The high cost of no feedback

Businesses need to understand how expensive it is to ship mistakes to customers

My computer was 10 years old, so it was high time I bought a new one. I had intended to buy a Windows 8 machine, but they were too buggy. Windows 10 has great reviews, so I waited a bit for Microsoft to get the bugs out.

I had a great laptop, a 3.4-pound wonder that plugged into a docking station for the big-screen monitor and everything else. No plugging in cables; you just pop it in and press one button to release it. It works so well, I can’t understand why everyone doesn’t have one. Unfortunately, that’s probably what makes it so expensive. The original setup was almost $5,000. Thankfully, the price has dropped considerably.

I called the company, one of the billion-dollar biggies, from which I had bought the original. I told the sales guy what I had, and said I wanted the same thing. He said, “You can even use your old docking station!”

At that point, he had made a sale, but it took a couple of weeks to work out the details.

I hate buying computers. It takes so long to transfer all the files, buy the new software, learn how to use it, etc., etc., etc. My philosophy is to buy as much horsepower and storage as you can get. Each new software update slows the machine down a bit. It gets pretty slow quickly, if you haven’t started with a rocket.

So, I get the best and fastest processor available, load the system with all the memory it will accept and get the biggest hard drive. And yes, the drive must be solid state -— that is much lighter with no moving parts making it more reliable.

We spec’d it out over the phone, and he emailed me a quote with all the details. I reviewed it, found all the errors, and called him back to straighten them out.

These weren’t little errors. For instance, I specified Windows 10; he wanted to give me Windows 7 with a license for 10. I told him about all of them, and he sent me a new quote.

I’ll spare you the agonizing details, but after a number of renditions, he finally got it right, and I placed the order.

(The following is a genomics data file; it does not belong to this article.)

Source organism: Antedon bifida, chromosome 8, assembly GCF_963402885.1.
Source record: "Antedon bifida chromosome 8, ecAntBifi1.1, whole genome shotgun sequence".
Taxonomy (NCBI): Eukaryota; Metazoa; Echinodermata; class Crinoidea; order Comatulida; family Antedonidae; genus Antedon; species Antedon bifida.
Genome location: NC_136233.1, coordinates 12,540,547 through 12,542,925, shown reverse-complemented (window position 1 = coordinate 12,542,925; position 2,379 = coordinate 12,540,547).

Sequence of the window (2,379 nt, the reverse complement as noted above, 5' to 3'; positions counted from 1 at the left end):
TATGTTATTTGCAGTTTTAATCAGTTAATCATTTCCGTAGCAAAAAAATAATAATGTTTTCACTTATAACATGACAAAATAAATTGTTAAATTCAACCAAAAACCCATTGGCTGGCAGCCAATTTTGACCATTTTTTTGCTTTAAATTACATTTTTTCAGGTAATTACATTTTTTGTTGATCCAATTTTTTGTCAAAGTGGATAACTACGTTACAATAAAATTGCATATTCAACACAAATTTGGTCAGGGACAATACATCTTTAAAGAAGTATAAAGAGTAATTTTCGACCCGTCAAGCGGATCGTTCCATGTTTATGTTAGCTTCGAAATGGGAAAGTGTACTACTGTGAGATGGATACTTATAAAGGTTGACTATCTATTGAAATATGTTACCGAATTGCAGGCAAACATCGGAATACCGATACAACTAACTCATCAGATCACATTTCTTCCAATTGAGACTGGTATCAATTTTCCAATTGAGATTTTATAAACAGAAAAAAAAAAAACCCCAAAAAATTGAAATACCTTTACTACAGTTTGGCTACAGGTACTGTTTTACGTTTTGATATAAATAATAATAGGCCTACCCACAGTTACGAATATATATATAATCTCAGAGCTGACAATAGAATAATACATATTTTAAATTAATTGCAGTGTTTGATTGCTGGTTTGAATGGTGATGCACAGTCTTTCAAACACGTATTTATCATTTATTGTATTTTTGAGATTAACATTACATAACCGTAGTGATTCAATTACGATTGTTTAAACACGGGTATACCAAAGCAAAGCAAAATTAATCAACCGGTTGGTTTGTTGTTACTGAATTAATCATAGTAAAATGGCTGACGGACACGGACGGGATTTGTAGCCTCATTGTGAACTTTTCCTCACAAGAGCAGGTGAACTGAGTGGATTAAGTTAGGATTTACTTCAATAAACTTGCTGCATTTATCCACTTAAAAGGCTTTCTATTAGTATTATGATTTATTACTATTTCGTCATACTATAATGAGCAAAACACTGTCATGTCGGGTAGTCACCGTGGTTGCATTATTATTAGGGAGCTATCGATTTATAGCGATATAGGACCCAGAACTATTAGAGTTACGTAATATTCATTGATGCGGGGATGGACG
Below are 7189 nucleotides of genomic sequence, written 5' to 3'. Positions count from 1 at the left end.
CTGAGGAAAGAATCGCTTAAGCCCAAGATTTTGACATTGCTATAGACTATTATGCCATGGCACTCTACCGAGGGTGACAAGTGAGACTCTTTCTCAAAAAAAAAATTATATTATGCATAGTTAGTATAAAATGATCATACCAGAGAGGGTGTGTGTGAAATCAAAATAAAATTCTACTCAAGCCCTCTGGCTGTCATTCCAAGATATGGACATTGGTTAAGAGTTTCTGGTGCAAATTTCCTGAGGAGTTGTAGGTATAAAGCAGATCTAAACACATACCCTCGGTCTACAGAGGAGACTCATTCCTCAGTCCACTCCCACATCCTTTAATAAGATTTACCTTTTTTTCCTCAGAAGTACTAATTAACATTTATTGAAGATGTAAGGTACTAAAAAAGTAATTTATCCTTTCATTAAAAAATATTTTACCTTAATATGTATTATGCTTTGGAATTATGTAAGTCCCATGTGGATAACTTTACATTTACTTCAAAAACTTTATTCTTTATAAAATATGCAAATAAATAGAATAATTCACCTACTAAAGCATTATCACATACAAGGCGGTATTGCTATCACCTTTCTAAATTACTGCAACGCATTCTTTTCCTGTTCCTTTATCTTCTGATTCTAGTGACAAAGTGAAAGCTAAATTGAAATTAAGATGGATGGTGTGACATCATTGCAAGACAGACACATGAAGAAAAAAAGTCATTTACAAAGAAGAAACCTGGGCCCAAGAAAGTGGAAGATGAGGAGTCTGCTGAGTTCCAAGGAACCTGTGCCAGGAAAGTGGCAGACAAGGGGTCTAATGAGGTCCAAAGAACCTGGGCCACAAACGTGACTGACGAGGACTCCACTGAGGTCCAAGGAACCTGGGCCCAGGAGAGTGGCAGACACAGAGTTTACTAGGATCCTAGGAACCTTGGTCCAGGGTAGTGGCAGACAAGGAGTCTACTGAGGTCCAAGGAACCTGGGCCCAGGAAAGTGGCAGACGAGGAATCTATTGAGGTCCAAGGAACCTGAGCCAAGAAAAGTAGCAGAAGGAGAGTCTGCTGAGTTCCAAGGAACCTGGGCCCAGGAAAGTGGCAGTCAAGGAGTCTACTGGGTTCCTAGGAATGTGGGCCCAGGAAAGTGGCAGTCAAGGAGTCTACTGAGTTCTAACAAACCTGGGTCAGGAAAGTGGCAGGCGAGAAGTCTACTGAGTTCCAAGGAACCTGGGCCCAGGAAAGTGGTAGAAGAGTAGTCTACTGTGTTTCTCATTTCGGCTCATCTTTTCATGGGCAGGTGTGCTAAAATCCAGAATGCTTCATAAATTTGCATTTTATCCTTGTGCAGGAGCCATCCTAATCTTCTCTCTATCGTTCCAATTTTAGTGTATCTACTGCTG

The system arrived. Nothing happened as he said it would. The system was all messed up. I paid for Microsoft Office. It wasn’t preloaded as it should have been, because he made it a separate line item. He also entered it with a misspelled email address. It took them four days to straighten that out. And my docking station didn’t work, as they had changed the size of the connector.

So I called this venerable sales guy a number of times, and he never returned my calls. I had paid for “ProSupport,” which entitled me to U.S. technical support. Yet, when I called the number he gave me, I was talking to India, then the Philippines, then El Salvador. Nothing against these countries, but it’s hard to solve problems talking to people you can hardly understand.

I finally got to a guy in Austin, Texas; Ashton helped me fix the problems over several weeks and gave me a new docking station because of what they had put me through.

What I find truly amazing is there is no feedback system to sales and manufacturing! Think about this for a minute. It would have cost pennies for this sales guy to do it right. It cost them a fortune to have Ashton fix it, and that doesn’t even count the customer dissatisfaction.

Instead, they decide technical support is getting too expensive and move it offshore, unless you pay extra. If they fed information on the problems back into the process and fixed the most frequently occurring ones first, they would find their support costs dropping.

No doubt some support is for customers who need hand-holding, but an awful lot is caused by errors made in sales and manufacturing. Those are all within the company’s control, and fixing and eliminating the causes is much cheaper than repeatedly solving the same problems over and over again at the customer’s site.

Why can’t they understand this?

Ronald J. Bourque, a consultant and speaker from Windham, has had engagements throughout the United States, Europe and Asia. He can be reached at 603-898-1871 or